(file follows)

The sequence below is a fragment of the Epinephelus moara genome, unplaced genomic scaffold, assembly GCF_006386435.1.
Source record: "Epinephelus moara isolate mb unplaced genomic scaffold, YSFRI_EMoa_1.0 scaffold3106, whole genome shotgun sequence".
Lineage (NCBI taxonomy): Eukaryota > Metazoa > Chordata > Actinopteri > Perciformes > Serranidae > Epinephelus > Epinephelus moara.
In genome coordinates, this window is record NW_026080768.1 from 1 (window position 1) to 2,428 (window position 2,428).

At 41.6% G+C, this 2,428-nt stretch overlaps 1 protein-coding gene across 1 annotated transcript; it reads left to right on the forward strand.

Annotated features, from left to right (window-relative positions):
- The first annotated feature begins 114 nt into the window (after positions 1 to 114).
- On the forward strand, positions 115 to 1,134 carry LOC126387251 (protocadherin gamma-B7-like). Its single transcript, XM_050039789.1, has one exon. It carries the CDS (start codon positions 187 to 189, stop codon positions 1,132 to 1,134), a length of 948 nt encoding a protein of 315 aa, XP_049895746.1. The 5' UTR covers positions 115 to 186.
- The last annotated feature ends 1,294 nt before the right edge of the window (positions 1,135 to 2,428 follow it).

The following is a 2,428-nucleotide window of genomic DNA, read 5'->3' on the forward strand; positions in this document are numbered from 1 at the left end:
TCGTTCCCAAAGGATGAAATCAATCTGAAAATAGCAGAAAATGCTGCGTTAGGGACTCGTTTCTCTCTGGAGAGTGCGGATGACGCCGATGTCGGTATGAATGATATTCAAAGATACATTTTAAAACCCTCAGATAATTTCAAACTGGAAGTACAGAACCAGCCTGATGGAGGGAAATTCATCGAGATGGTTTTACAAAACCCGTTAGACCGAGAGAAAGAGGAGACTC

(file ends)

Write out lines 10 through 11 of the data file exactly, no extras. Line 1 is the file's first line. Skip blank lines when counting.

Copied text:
The following is a 2,428-nucleotide window of genomic DNA, read 5'->3' on the forward strand; positions in this document are numbered from 1 at the left end:
TCGTTCCCAAAGGATGAAATCAATCTGAAAATAGCAGAAAATGCTGCGTTAGGGACTCGTTTCTCTCTGGAGAGTGCGGATGACGCCGATGTCGGTATGAATGATATTCAAAGATACATTTTAAAACCCTCAGATAATTTCAAACTGGAAGTACAGAACCAGCCTGATGGAGGGAAATTCATCGAGATGGTTTTACAAAACCCGTTAGACCGAGAGAAAGAGGAGACTC